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11 of 11 people found the following review helpful
5.0 out of 5 stars Huxley's Philosophy is Perennial
This is the antithesis to Brave New World and a deeper exploration of the naturalistic vision that Huxley left us with, at the climax of his stunning novel 30 years earlier. It is a thing of beauty. I doubt anyone could read this book wihtout feeling a little loathing at technological and industrial marvels we are privileged with. You will feel compelled to set aside some...
Published on 15 Mar 2008 by A Kant

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2 of 2 people found the following review helpful
3.0 out of 5 stars Not a novel
The author tried to make a novel from something that was not suitable for it. The ideas expressed in the book are quite interesting, and I'd be delighted to live in a society such as the one from Pala described in the book.
The book can appear boring at some parts, as the plot and the characters are flat (I told you: it was better not to force it into a novel!)
Published 18 months ago by Giorgio Brocco


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1 of 1 people found the following review helpful
5.0 out of 5 stars Island changed my life, 2 Aug 1997
By A Customer
This review is from: Island (Paperback)
Perhaps it sounds pathetic, but it's true. This book has every answer you might need. And once more, it shows how we intend to complicate, instead to simplify.
It shows the way to a happier world, but before going global - it has to be personal.
And I must insist - it is NOT utopia. The word "utopia" is used for an idealistic world. Island is not idealistic - it's possible.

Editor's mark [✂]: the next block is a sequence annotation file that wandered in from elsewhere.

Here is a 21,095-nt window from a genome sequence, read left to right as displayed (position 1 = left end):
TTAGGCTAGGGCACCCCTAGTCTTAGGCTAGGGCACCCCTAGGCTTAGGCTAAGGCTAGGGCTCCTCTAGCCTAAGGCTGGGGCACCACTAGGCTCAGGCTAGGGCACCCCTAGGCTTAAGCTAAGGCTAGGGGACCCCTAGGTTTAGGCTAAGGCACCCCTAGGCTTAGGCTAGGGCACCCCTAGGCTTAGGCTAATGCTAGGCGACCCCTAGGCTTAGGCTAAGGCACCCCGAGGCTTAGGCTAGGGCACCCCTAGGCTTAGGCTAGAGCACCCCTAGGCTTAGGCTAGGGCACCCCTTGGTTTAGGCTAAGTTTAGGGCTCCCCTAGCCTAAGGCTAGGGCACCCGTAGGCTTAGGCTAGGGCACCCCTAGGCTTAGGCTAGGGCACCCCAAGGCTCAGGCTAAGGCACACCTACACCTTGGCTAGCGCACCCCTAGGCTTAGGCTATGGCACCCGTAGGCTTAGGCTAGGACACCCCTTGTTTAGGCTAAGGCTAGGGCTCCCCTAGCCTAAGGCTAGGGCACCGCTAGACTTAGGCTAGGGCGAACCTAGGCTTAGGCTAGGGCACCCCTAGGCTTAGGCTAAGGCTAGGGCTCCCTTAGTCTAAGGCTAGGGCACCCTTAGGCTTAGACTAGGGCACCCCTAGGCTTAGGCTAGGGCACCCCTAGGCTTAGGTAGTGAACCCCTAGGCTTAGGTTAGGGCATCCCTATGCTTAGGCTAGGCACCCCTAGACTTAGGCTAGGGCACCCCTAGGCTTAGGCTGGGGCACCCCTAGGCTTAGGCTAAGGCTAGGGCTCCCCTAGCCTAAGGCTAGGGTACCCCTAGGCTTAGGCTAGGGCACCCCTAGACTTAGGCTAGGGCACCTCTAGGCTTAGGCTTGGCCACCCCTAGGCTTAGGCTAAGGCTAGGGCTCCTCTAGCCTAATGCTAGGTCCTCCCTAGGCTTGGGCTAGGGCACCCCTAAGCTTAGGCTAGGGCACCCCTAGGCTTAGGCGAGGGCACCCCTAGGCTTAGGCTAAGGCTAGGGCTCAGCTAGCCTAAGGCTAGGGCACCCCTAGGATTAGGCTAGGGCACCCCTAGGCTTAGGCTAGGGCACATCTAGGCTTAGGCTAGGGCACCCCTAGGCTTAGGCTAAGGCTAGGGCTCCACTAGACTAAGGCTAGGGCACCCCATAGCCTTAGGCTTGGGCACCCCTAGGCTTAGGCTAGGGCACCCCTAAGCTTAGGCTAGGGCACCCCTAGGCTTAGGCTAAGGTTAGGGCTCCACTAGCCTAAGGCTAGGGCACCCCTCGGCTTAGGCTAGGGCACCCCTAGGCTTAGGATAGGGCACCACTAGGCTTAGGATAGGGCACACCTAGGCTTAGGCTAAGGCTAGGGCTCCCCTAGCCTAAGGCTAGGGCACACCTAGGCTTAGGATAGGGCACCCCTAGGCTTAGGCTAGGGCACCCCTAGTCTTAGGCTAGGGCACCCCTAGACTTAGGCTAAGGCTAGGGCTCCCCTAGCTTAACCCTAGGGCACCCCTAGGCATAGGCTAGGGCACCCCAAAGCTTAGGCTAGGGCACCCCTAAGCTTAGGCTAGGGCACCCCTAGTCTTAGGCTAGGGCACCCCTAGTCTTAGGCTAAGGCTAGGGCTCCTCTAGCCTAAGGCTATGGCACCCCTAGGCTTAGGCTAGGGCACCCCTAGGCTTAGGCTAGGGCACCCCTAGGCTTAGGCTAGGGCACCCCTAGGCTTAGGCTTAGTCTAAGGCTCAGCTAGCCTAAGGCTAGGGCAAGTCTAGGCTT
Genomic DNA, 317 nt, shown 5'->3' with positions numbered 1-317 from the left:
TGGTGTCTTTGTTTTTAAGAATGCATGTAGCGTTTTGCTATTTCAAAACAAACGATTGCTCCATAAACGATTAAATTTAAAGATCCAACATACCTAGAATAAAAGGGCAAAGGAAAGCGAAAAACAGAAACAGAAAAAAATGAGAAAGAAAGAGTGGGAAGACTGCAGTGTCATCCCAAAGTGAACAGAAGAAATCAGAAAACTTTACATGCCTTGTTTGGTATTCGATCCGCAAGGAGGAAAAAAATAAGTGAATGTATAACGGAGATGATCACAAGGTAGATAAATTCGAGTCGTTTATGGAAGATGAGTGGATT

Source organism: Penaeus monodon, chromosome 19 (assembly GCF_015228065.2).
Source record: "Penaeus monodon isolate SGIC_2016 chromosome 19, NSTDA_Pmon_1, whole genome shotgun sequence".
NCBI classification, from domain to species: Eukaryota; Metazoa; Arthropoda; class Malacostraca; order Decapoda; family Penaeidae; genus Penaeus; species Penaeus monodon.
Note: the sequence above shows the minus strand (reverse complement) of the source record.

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12 of 15 people found the following review helpful
5.0 out of 5 stars Strangely believable vision of what is possible., 28 Jan 2001
Huxley may have started life as a typically cynical english journalist, but this, his last book, shows how far his journey had taken him. His psychedelic and religious experiences left him not only one of the most open-minded academics of our age, but also one of the few with some really decent ideas for a better world. In a time when commercialdom and and apathy seem to have flooded away the last remnants of idealism, 'Island' stands out as a pragmatic, sympathetic and ultimately inspiring example of political philosophy. If you're looking for a good story, this may not be the answer, but if you're looking for some calm after the storm of 20th century cynicism, you'll find everything you want.
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5.0 out of 5 stars Last is not always least, 30 Aug 1998
By A Customer
This review is from: Island (Paperback)
Being Huxley's last novel I was skeptical when I picked it up. Certainly I had no reason to be. Huxley was in top form writing Island. If you are looking for a blueprint for a harmonious life look no further. Huxley lays out a true Utopia and once again proves it could never be. Fortunately for us, he brings to light concepts for child raising and general peaceful living. One can certainly learn from this modern masterpiece. The plot is just as enjoyable as the underlying message. A secluded island, a shipwrecked spy, a changed man, and the inevitable corruption of Utopia. Huxley has spared nothing with this one. Island is a definate must read.
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5.0 out of 5 stars Huxley's best! Nothing short of absolutely amazing!, 26 Jun 1997
By A Customer
This review is from: Island (Paperback)
If you liked A Brave New World, or, even if you didn't, this book is a must read. It's been analogized to the Bible by those I've lent it to, and I have yet to hear a bad word about it. If you are tired of reading sarcastic utopianistic literature, read Island. It is realistic, while being uplifiting and thought provoking. The only drwback is that its hard to find...